Though this anthology is dedicated to The Curtom Years, it closes with the catchy Top 40 Cotillion single “This Time,” a breezy slice of soul-pop by McKinley Jackson and The Jones Girls’ Shirley Jones, arranged by Jackson and the great Gene Page. “This Time” (1976) introduced new lead singer Nate Evans, who would remain with The Impressions even though they wouldn’t remain long at Cotillion. Future albums arrived on 20th Century Fox, and though the group ceased existing as recording artists in the early 1980s, it still functions today with Sam Gooden and Fred Cash still carrying the torch.
Varese’s collection – tracing the development of these soul pioneers through shifts in both personnel and the sound of popular music – features comprehensive liner notes by A. Scott Galloway in a beautifully designed color booklet by Steve Stanley. Steve Massie has remastered all tracks for superb sound. The Best of The Impressions: The Curtom Years is available now – and we want YOU to take a copy home!
To enter to win ONE OF TEN COPIES, simply LIKE our Facebook page, and head over to Varese Sarabande’s FB page and do the same! Just leave us a comment on the IMPRESSIONS post on our FB page. Let us know: What’s your favorite Impressions song or memory? Once you like both pages and comment anything you’d like to share about Curtis Mayfield and/or The Impressions, you’ll automatically be entered to win!
If you’ve entered our previous giveaways and have already liked BOTH The Second Disc and Varese’s Facebook page, you can still win: simply enter a comment on our thread to be entered! Only one entry per person. Remember, BOTH FB pages must be “LIKED” and a comment left on our page in order to win!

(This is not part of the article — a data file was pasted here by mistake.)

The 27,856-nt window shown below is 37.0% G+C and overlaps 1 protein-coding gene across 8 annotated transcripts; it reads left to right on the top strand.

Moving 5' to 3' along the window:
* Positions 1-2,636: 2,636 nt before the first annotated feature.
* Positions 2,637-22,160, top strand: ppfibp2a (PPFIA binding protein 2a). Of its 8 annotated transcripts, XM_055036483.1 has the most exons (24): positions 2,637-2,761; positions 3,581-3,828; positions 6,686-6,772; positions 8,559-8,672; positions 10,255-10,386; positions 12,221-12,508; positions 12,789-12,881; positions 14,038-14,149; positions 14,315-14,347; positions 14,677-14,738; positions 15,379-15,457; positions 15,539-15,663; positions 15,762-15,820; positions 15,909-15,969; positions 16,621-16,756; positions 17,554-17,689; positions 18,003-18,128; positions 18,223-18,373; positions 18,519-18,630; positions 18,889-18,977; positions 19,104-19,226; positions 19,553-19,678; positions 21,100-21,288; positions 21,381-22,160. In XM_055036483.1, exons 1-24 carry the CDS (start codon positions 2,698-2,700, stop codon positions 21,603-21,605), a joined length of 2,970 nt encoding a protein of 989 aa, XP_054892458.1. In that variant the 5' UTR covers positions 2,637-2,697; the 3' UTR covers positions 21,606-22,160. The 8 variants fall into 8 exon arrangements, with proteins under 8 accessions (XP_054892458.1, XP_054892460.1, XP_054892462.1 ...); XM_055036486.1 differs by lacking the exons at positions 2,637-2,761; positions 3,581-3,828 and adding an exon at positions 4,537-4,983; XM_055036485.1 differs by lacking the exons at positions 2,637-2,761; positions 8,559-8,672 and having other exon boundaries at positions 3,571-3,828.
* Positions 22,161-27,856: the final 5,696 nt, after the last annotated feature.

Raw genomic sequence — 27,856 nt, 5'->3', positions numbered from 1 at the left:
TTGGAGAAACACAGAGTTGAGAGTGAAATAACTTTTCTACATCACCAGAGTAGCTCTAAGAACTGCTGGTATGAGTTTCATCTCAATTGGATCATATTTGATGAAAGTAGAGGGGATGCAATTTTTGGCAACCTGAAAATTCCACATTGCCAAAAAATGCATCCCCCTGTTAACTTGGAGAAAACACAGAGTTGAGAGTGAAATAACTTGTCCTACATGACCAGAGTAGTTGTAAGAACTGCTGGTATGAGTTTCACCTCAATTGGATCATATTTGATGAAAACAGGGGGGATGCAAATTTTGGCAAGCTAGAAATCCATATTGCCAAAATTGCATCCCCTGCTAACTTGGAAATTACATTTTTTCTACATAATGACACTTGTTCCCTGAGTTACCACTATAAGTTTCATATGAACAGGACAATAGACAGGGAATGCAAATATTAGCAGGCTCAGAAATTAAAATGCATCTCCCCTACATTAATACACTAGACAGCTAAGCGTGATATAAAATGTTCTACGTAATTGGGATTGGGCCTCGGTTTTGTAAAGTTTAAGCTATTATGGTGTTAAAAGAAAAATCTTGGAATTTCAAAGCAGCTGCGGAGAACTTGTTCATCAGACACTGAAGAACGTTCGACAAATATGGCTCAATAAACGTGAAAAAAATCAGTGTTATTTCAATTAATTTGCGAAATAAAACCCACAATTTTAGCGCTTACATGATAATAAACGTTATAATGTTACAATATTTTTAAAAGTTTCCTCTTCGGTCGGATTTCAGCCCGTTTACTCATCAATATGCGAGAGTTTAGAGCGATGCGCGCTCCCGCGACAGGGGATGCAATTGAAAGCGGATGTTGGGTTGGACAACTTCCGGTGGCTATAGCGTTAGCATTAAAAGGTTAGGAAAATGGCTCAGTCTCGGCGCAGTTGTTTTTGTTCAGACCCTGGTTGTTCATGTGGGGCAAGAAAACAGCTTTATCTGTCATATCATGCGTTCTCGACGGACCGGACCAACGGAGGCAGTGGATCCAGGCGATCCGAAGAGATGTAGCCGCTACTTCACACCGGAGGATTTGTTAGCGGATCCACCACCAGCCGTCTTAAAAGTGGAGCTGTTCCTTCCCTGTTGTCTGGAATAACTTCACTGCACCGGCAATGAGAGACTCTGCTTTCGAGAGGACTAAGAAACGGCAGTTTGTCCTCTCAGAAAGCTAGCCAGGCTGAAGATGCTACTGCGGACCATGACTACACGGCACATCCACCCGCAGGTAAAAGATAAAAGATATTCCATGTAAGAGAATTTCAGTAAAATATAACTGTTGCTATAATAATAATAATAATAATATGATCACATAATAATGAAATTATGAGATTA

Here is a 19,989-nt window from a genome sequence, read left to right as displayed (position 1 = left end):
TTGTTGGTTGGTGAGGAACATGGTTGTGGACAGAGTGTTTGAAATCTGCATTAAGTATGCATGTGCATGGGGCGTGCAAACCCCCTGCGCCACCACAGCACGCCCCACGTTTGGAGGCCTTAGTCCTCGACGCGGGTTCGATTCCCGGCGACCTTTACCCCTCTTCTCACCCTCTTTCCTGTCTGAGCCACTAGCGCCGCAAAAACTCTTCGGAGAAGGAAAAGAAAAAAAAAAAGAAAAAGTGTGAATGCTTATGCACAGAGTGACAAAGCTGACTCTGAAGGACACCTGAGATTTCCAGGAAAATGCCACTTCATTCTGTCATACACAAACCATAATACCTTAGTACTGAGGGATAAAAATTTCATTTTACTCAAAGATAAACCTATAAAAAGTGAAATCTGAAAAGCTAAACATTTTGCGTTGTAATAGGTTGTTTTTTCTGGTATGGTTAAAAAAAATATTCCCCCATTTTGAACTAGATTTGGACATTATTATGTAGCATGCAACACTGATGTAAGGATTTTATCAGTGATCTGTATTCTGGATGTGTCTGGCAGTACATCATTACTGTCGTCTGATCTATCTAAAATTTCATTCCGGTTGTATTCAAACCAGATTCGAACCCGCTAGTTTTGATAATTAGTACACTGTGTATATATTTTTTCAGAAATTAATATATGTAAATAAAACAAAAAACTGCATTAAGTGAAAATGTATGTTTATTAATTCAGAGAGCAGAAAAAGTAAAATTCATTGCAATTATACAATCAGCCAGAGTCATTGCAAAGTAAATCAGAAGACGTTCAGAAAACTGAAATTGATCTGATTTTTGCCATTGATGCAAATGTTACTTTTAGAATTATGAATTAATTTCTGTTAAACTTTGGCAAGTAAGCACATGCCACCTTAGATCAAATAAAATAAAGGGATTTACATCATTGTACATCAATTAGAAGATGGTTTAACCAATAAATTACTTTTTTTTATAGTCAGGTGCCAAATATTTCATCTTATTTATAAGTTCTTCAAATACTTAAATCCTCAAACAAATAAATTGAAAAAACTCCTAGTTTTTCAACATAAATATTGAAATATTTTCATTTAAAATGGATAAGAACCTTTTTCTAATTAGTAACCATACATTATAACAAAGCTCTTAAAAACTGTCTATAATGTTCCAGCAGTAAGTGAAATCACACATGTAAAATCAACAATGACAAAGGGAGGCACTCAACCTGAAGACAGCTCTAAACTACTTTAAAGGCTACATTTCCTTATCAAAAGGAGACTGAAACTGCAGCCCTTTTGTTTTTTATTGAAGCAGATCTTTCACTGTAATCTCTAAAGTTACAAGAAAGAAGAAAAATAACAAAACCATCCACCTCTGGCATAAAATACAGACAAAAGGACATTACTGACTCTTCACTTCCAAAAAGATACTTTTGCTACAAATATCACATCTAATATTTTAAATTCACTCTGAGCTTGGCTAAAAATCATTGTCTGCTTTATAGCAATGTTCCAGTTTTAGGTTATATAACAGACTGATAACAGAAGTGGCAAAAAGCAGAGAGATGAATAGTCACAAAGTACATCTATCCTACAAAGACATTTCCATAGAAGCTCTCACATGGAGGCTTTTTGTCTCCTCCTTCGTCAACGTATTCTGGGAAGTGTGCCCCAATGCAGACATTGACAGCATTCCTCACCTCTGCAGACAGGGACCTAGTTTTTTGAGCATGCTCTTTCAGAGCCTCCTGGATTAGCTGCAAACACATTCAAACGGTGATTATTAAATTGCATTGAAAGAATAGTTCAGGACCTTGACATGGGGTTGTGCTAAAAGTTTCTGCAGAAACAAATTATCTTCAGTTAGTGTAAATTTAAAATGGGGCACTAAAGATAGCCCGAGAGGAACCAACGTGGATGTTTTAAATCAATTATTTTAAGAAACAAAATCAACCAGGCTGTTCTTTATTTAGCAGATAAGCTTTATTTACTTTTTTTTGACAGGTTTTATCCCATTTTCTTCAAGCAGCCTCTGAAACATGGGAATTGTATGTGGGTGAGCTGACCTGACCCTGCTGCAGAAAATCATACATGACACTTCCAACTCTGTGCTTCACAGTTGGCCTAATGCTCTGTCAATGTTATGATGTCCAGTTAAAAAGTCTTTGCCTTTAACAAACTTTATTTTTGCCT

Don’t have Facebook? We’re not leaving you out in the cold! Just send an e-mail to theseconddisc AT gmail DOT com with the subject line “THE IMPRESSIONS” plus your name and mailing address, and you’ll also be entered to win!
The contest ends at 11:59 p.m. EST on the evening of Monday, May 2, at which time 10 random winners will be selected. Contest open to all. Only one entry per person either via Facebook or email. All winners at sole discretion of The Second Disc. U.S. residents only, please. This contest is NOT affiliated with or endorsed by Facebook. Winner will be notified on Tuesday, May 3 via Facebook and The Second Disc, so remember to check back! Good luck!
The Best of The Impressions: The Curtom Years is available now from Varese Vintage at the links below!
- Fool for You (Curtom 1932, 1968)
- This is My Country (Curtom 1934, 1968)
- Seven Years (Curtom 1940, 1969)
- Choice of Colors (Curtom 1943, 1969)
- Mighty Mighty (Spade and Whitey) (Curtom 1943-B, 1969)
- Say You Love Me (Curtom 1946, 1969)
- Amen (1970) (Curtom 1948, 1970)
- Check Out Your Mind (Curtom 1951, 1970)
- (Baby) Turn on to Me (Curtom 1954, 1970)
- Ain’t Got Time (Curtom 1957, 1971)
- I’m So Proud (Curtom 1957-B, 1971)
- Love Me (Curtom 1959, 1971)
- If It’s in You to Do Wrong (Curtom 1994, 1973)
- Finally Got Myself Together (I’m a Changed Man) (Curtom 1007, 1974)
- Sooner or Later (Curtom/Warner Bros. 0103, 1975)
- Same Thing It Took (Curtom/Warner Bros. 0106, 1975)
- Loving Power (Curtom/Warner Bros. 0110, 1975)
- This Time (Cotillion single 44210, 1976)